To the surprise of practically no one, the Sunset Hills Board of Aldermen on June 11 rejected a petition from Y Bark Alone dog daycare owner Patches Ellis to more than double the number of dogs she can accommodate at her 10390 Watson Road facility.
Y Bark Alone’s conditional use permit would have increased the number of dogs allowed inside the facility from 50 to 120.
Public works staff in April presented Ellis’ petition to the planning and zoning commission with a negative recommendation. The commission in turn passed its own negative recommendation to the board of aldermen, which last month asked Ellis some pointed questions without giving the request a second hearing.
The June 11 vote ended Ellis’ uphill battle to open the daycare up to more clients, a battle she waged in response to demand that has exceeded her own expectations.
The board said little about the petition, but gave the floor to Pam Spiros, a resident whose property is near Y Bark Alone. Spiros reiterated her contention that the noise generated by the dogs and the staff creates a disturbance “and causes us to take the police away from doing more important jobs.” Spiros and others have frequently complained to police about the noise.
When the board voted on the petition, the rejection was unanimous. Ellis was present at the meeting but offered no comment.
Former Vatterott College Property
Also at its June 12 meeting, the board of aldermen heard a presentation from D & P Property, LLC, a commercial real estate firm that wants to buy the vacant 30,000-square-foot building and campus at 12900 Maurer Industrial Drive that once housed Vatterott College.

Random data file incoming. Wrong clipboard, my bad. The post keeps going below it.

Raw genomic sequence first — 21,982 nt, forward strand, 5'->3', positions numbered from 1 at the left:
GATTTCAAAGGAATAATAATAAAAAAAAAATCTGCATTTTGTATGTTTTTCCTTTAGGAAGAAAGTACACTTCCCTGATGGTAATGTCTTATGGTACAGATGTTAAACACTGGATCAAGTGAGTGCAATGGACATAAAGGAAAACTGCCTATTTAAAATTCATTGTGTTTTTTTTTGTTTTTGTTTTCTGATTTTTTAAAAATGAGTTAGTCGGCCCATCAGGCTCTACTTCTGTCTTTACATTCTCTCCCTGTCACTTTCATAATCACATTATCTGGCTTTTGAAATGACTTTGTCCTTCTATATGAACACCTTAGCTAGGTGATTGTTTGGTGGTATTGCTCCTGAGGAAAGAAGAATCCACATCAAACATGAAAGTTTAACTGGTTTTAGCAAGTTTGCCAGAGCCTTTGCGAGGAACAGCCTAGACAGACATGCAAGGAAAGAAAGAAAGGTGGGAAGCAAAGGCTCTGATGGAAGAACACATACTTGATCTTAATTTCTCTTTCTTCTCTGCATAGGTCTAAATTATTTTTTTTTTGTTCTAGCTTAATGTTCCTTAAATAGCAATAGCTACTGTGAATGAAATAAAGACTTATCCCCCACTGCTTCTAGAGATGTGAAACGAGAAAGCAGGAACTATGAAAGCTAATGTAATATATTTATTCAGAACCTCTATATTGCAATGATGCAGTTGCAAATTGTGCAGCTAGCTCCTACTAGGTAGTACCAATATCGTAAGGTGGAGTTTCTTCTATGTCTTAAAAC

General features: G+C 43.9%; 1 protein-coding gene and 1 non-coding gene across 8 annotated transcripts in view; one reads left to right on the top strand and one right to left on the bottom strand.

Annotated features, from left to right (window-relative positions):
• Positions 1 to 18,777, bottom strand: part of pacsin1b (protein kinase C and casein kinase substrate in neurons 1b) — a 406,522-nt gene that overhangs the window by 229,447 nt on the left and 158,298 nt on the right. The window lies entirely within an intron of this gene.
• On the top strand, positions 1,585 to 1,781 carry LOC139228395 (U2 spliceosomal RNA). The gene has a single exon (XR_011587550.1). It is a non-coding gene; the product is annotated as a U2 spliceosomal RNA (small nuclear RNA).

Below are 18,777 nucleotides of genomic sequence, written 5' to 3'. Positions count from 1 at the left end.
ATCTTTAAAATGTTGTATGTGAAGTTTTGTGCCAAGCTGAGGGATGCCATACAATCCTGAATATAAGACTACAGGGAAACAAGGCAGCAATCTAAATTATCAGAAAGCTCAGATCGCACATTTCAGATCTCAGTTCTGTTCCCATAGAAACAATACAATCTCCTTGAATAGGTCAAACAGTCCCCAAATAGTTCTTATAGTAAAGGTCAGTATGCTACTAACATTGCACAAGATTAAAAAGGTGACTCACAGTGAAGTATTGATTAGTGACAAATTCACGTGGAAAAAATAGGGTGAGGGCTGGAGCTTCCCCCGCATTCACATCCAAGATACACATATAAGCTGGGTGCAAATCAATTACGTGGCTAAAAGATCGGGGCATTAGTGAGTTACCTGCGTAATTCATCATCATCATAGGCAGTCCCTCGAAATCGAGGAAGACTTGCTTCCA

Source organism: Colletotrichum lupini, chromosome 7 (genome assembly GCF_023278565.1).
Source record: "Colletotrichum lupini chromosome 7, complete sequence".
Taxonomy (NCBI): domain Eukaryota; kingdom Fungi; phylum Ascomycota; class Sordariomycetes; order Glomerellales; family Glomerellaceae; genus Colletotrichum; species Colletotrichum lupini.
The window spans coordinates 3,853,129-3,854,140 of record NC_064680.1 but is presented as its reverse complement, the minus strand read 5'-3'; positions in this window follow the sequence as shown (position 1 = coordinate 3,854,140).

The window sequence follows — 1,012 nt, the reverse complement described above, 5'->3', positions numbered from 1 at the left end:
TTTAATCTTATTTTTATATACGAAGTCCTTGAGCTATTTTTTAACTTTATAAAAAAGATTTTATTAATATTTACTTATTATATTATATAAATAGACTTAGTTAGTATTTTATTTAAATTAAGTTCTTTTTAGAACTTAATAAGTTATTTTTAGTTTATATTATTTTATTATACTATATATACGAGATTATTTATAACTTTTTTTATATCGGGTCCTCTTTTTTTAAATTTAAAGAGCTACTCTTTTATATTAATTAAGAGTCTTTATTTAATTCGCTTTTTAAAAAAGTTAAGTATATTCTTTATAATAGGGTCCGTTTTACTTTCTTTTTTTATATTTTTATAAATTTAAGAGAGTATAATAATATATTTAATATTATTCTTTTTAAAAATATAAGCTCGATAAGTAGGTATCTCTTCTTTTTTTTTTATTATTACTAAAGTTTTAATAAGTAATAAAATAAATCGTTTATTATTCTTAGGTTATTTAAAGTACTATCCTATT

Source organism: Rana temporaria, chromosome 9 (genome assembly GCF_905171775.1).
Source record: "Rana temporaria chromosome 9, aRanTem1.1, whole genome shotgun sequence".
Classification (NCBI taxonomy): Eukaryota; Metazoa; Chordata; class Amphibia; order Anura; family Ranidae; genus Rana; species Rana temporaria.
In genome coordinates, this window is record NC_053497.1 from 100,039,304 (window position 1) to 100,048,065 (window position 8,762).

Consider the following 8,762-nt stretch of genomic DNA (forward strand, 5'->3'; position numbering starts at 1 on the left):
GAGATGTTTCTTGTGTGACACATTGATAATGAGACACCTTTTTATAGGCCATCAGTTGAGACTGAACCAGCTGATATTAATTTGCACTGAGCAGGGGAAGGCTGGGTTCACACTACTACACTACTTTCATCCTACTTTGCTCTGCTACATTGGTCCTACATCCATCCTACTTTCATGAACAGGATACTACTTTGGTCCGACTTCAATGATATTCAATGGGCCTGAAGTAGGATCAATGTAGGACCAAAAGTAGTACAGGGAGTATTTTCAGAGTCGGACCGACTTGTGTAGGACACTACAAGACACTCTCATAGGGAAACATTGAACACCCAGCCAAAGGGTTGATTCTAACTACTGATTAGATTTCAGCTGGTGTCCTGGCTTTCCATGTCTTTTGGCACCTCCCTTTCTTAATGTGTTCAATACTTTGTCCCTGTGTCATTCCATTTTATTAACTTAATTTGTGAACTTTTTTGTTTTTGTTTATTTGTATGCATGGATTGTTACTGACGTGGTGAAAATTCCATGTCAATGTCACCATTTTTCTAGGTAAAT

D & P plans to sell the property to Drive Centric, a technology company currently located in Creve Coeur. Drive Centric produces digital marketing for auto dealerships. Frank Leta, Suntrup and Lou Fusz are among its clients.
Jonathan Schultz, a conceptualist at Drive Centric, told the board his company is a “start-up software lounge” that, with its 50-plus employees, will “bring Silicon Valley to Sunset Hills.”
The company must first gain approval for a number of variances for existing features including lighting, landscaping, parking and lot setbacks before the amended development plan can move forward. The board did not give the petition a second reading, but a number of aldermen appeared enthusiastic about the potential new business.
“It’s the perfect kind of business for our city,” said Alderman Mark Columbo.